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Last Updated on January 12, 2021

How to Build Confidence From Scratch

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How to Build Confidence From Scratch

Michael Edwards, better known as Eddie “The Eagle” is a British skier whom no one believed in before he made it to the Olympics.

Eddie was slightly overweight, extremely far sighted (he wore thick glasses) and trained in second hand equipment. At times he even stayed in a Finnish mental hospital because he couldn’t afford genuine accommodation. Many people came to doubt his ability as a skier.  If he didn’t have confidence in himself, he could never have endured all this, and never would have made it to the Olympics; which he did, and became internationally loved as a figurehead and emblem of the Olympic spirit.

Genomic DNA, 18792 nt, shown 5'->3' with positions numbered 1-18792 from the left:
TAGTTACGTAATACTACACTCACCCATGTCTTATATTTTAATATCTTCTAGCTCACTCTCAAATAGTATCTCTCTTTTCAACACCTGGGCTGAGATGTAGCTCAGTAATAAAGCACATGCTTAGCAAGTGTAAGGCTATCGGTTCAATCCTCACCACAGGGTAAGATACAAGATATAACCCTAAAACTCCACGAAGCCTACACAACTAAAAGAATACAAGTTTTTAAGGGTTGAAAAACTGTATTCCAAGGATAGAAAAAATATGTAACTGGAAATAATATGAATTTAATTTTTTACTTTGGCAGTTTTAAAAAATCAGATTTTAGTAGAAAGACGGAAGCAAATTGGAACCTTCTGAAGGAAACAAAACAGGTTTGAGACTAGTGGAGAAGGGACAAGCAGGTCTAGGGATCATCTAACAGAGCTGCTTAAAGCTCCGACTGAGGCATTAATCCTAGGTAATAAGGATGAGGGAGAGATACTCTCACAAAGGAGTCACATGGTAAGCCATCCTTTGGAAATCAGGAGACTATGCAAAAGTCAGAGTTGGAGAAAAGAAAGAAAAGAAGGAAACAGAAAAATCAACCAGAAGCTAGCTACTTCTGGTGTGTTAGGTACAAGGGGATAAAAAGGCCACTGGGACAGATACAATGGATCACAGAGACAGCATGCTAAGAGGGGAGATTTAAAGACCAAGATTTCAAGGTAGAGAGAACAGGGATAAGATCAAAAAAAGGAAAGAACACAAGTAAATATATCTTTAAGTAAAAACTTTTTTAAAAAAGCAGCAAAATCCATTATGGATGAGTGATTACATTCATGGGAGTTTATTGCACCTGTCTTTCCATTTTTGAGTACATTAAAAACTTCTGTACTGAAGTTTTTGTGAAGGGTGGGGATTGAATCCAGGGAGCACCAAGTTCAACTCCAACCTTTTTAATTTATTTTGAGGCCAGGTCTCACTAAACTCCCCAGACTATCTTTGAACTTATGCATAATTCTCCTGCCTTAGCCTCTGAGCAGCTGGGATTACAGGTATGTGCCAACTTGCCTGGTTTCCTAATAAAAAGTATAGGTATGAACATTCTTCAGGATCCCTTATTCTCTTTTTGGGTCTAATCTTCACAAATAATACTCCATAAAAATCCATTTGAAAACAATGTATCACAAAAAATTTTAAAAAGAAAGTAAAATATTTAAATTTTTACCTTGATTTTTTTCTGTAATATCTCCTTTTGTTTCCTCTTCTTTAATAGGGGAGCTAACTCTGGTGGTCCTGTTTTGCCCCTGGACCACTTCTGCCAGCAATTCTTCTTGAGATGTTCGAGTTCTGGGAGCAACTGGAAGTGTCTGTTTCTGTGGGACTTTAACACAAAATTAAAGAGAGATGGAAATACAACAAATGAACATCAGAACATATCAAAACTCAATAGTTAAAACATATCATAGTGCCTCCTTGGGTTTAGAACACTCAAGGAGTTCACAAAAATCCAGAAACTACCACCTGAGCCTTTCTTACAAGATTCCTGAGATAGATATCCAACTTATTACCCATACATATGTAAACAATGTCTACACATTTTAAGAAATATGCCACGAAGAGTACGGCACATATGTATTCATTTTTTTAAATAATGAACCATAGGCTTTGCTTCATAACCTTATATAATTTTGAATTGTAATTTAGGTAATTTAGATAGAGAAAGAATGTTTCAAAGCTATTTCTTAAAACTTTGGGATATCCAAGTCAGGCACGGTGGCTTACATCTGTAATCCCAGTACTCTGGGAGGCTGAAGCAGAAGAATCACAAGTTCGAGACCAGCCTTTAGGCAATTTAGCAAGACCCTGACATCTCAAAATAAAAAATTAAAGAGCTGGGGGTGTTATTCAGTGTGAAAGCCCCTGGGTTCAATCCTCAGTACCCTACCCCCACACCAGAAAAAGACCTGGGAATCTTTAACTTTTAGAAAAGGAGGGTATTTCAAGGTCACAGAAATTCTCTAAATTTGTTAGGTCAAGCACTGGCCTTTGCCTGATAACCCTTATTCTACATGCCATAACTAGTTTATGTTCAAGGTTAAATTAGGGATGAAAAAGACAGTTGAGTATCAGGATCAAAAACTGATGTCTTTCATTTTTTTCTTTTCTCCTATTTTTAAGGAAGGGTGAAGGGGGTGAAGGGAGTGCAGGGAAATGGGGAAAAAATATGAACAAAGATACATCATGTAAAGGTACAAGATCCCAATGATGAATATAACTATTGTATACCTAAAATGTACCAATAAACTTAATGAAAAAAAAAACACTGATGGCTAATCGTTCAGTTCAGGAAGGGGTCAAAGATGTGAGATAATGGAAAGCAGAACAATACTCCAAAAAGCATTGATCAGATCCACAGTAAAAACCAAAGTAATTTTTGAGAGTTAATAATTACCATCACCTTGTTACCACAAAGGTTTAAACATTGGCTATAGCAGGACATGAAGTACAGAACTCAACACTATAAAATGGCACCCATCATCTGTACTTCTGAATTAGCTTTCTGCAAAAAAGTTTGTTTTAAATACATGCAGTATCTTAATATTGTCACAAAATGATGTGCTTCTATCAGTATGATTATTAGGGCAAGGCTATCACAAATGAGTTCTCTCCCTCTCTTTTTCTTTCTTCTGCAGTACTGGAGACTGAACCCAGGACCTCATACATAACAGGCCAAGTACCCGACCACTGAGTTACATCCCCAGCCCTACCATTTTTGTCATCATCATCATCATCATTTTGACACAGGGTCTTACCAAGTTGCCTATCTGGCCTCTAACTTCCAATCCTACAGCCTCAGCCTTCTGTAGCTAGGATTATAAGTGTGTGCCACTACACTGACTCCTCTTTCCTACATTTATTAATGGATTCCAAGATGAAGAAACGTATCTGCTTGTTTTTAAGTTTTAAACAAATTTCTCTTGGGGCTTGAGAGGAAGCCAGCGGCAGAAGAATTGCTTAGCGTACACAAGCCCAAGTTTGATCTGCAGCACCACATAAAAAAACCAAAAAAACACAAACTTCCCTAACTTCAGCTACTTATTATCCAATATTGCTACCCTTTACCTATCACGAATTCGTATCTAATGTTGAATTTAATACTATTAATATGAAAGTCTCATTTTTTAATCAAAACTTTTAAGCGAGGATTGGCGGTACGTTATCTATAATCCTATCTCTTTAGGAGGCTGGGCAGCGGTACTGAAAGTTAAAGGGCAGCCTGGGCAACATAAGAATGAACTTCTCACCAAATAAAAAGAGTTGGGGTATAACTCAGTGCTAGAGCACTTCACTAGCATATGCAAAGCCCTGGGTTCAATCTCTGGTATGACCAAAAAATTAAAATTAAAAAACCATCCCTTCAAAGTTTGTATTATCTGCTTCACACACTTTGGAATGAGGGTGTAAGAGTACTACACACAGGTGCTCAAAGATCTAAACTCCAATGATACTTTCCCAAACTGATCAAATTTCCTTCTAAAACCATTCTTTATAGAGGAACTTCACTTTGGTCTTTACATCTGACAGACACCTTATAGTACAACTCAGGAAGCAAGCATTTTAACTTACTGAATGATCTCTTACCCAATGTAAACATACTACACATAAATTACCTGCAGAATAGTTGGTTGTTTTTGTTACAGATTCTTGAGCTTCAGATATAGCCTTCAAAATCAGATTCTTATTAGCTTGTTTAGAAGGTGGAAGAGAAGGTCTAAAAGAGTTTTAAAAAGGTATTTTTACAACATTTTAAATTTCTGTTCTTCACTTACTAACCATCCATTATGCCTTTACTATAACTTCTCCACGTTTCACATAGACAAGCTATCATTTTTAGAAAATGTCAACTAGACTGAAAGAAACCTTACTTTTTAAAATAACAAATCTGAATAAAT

When I think about all the great people like Eddie, who achieved greatness through their confidence, I wonder where it came from. I don’t think confidence came naturally to them. It didn’t come naturally to me.

If confidence doesn’t come naturally, where is it from?

When I was a small child, before attending school I remember my friends and I seemed almost limitless in confidence.  We lived fearlessly. Though all our lives were open to us, we never looked forward and worried. We had not collected any regrets.  I remember nobody seemed more confident than anyone else, nobody carried themselves as superior.

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All this changed at school. In school, competition is entrenched. It didn’t matter what we did or studied, whether we studied English, Art, P.E, some naturally stuck out, scored better and were rewarded for it. Our conduct at school even separated us. This in turn seemed to affect self confidence.

I was never a straight-a student. My grades were good but not great. I was never one of the kids rewarded for some high grade or performance, and never had their levels of self esteem.

Confidence for me came later.